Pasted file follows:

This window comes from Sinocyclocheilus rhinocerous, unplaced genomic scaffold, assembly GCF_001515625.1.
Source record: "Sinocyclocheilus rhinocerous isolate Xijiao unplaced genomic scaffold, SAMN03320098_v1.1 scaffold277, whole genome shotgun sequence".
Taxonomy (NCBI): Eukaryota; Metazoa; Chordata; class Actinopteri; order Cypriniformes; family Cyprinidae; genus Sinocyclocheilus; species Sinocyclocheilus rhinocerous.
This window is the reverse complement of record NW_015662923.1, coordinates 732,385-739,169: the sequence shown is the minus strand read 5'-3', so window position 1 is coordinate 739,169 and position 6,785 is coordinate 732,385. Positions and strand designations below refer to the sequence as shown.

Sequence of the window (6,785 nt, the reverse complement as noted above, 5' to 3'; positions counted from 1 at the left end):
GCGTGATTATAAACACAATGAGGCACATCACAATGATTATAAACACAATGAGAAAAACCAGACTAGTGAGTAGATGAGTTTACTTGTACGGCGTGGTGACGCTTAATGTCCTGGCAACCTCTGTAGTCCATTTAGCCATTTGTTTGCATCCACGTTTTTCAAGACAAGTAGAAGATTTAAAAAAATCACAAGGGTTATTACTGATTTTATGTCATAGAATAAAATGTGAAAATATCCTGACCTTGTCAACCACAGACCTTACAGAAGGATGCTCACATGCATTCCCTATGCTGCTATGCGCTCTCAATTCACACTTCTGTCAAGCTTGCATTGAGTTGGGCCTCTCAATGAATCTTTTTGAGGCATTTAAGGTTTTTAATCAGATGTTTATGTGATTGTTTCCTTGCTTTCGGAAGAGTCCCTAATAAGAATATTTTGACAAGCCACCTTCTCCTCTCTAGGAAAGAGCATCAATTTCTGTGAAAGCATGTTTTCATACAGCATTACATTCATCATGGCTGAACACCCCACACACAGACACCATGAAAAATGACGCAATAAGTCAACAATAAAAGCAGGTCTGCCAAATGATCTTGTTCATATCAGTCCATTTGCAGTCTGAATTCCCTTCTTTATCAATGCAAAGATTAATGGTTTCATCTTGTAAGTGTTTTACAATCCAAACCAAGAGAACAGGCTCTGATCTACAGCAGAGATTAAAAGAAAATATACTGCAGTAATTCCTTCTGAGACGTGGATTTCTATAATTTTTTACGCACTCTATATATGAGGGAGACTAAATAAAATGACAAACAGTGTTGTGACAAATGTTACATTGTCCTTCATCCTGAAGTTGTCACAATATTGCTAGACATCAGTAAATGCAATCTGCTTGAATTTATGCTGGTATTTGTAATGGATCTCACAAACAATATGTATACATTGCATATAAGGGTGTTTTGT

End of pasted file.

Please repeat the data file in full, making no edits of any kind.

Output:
This window comes from Sinocyclocheilus rhinocerous, unplaced genomic scaffold, assembly GCF_001515625.1.
Source record: "Sinocyclocheilus rhinocerous isolate Xijiao unplaced genomic scaffold, SAMN03320098_v1.1 scaffold277, whole genome shotgun sequence".
Taxonomy (NCBI): Eukaryota; Metazoa; Chordata; class Actinopteri; order Cypriniformes; family Cyprinidae; genus Sinocyclocheilus; species Sinocyclocheilus rhinocerous.
This window is the reverse complement of record NW_015662923.1, coordinates 732,385-739,169: the sequence shown is the minus strand read 5'-3', so window position 1 is coordinate 739,169 and position 6,785 is coordinate 732,385. Positions and strand designations below refer to the sequence as shown.

Sequence of the window (6,785 nt, the reverse complement as noted above, 5' to 3'; positions counted from 1 at the left end):
GCGTGATTATAAACACAATGAGGCACATCACAATGATTATAAACACAATGAGAAAAACCAGACTAGTGAGTAGATGAGTTTACTTGTACGGCGTGGTGACGCTTAATGTCCTGGCAACCTCTGTAGTCCATTTAGCCATTTGTTTGCATCCACGTTTTTCAAGACAAGTAGAAGATTTAAAAAAATCACAAGGGTTATTACTGATTTTATGTCATAGAATAAAATGTGAAAATATCCTGACCTTGTCAACCACAGACCTTACAGAAGGATGCTCACATGCATTCCCTATGCTGCTATGCGCTCTCAATTCACACTTCTGTCAAGCTTGCATTGAGTTGGGCCTCTCAATGAATCTTTTTGAGGCATTTAAGGTTTTTAATCAGATGTTTATGTGATTGTTTCCTTGCTTTCGGAAGAGTCCCTAATAAGAATATTTTGACAAGCCACCTTCTCCTCTCTAGGAAAGAGCATCAATTTCTGTGAAAGCATGTTTTCATACAGCATTACATTCATCATGGCTGAACACCCCACACACAGACACCATGAAAAATGACGCAATAAGTCAACAATAAAAGCAGGTCTGCCAAATGATCTTGTTCATATCAGTCCATTTGCAGTCTGAATTCCCTTCTTTATCAATGCAAAGATTAATGGTTTCATCTTGTAAGTGTTTTACAATCCAAACCAAGAGAACAGGCTCTGATCTACAGCAGAGATTAAAAGAAAATATACTGCAGTAATTCCTTCTGAGACGTGGATTTCTATAATTTTTTACGCACTCTATATATGAGGGAGACTAAATAAAATGACAAACAGTGTTGTGACAAATGTTACATTGTCCTTCATCCTGAAGTTGTCACAATATTGCTAGACATCAGTAAATGCAATCTGCTTGAATTTATGCTGGTATTTGTAATGGATCTCACAAACAATATGTATACATTGCATATAAGGGTGTTTTGT